When I speak or write I normally use the base form of a verb when speaking, however I've noticed when germans speak they tend to use words such as "anordnen" or "abwarten" or "abtrinken" where when I would say the same thing i would say "ordnen" "warten" or "trinken". When is it appropriate or needed to use a separable verb with "an" or "ab " as opposed to just using its base form?

  • As it stands, this question is almost unanswerable because there are too many verbs with derived forms like this.
    – RHa
    Dec 27, 2021 at 10:44
  • There is often a great deal of overlap in meaning between the prefixed and non-prefixed versions of verbs. I'm not sure the question has an answer in its present form though. Individual examples can usually be settled with a dictionary, any kind of general answer is going to have too many exceptions to be useful. English has the same issue with phrasal verbs. For example comparing "We're drinking wine" vs. "We drank up the wine", it would be hard to explain when you'd use "drink" vs. "drink up", and I doubt there's any general rule for adding "up" to a verb.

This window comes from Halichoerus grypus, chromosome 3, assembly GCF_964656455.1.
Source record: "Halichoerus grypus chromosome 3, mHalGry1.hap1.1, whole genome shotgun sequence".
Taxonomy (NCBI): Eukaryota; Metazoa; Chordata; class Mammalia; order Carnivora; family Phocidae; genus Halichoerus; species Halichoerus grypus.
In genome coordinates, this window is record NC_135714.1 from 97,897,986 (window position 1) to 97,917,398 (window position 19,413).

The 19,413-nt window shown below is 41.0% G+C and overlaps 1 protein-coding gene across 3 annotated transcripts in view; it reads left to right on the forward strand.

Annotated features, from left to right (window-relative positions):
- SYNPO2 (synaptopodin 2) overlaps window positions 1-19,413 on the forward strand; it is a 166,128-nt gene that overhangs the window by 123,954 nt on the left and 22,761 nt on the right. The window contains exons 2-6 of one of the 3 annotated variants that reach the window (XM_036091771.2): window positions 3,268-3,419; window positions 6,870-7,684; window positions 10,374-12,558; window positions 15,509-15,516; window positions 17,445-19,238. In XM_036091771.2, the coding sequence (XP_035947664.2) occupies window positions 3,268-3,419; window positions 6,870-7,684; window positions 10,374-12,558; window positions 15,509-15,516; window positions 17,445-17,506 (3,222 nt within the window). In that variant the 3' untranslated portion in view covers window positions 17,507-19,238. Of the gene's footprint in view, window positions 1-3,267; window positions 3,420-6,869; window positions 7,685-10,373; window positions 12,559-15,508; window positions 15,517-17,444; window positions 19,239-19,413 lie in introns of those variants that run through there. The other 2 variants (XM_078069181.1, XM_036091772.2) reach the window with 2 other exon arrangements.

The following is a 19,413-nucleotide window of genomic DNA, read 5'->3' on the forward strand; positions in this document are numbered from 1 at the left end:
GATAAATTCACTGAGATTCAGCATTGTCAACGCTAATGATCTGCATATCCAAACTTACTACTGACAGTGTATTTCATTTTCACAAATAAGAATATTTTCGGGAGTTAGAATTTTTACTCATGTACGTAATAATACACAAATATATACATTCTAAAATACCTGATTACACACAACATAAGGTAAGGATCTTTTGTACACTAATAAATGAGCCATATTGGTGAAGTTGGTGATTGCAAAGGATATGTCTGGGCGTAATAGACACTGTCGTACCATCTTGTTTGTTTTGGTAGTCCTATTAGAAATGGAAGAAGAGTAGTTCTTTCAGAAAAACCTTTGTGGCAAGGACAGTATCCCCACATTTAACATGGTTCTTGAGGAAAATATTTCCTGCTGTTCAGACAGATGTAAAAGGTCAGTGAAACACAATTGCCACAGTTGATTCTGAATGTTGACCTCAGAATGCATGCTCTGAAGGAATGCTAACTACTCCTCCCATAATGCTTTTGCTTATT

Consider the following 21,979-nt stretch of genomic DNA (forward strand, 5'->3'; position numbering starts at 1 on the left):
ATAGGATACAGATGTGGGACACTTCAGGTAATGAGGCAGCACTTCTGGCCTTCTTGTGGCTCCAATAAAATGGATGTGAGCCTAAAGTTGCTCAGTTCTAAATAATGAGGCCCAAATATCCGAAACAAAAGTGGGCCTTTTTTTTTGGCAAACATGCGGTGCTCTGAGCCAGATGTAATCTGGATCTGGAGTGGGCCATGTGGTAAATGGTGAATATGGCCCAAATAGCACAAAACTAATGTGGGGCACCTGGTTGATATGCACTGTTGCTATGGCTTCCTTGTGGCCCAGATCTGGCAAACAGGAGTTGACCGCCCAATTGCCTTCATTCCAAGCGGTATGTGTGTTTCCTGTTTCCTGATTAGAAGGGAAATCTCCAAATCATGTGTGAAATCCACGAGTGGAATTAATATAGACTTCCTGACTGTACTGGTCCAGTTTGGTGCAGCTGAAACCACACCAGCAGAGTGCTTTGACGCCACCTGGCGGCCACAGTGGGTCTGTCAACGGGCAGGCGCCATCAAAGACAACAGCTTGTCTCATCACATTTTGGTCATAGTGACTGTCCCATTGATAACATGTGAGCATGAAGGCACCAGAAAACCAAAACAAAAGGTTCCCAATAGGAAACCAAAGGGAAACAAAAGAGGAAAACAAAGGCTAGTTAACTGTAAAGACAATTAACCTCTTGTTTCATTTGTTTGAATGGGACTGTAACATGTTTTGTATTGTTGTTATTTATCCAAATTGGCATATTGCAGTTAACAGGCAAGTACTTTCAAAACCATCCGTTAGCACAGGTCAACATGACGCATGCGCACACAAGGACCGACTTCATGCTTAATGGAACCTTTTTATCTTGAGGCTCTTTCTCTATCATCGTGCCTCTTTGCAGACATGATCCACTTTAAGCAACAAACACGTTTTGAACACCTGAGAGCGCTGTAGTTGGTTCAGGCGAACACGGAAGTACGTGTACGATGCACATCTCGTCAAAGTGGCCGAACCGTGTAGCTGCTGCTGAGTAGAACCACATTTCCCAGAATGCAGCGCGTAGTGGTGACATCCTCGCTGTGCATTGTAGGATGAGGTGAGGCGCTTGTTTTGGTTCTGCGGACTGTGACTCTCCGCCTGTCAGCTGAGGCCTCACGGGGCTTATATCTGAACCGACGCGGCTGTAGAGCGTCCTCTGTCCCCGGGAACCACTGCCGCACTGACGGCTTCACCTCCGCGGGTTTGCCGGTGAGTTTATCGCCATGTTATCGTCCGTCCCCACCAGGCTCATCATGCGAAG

– RDBury
    Dec 27, 2021 at 10:44
  • "anordnen" is a good example of where the prefix entirely changes the meaning of the base verb. Leaving off the prefix would make any sentence using it entirely non-understandable. In "abwarten" or "abtrinken" there's much less change in meaning caused b the prefix. So, in short: YMMV
    – tofro
    Dec 27, 2021 at 11:06

1 Answer 1


There is no fixed rule. In essence you will have to learn them as separate words / verbs; the 'derived' forms can have similar or totally different meaning:

  • ordnen -> to bring order into / to tidy
  • anordnen -> to order / to arrange
  • abordnen -> to deploy / to send (someone to do sth)
  • umordnen -> to re-arrange
  • verordnen -> to prescribe / to decree
  • unterordnen -> to subordinate ...

It's the same with virtually every verb created this way. It's basically the same in English except that the compound verb in English usually is not written as one word

  • sehen -> to see / to look / to view

  • ansehen -> to look at

  • absehen (von etwas) -> to disregard sth

  • winken -> to wave

  • abwinken -> to wave aside

  • fahren -> to drive / to go / to travel to

  • anfahren -> to start rolling / to start driving

  • abfahren -> to depart

but also:

  • umfahren -> to run over / to drive around (sic! Both complementary meanings)
  • hineinfahren -> to drive into

etc. etc.

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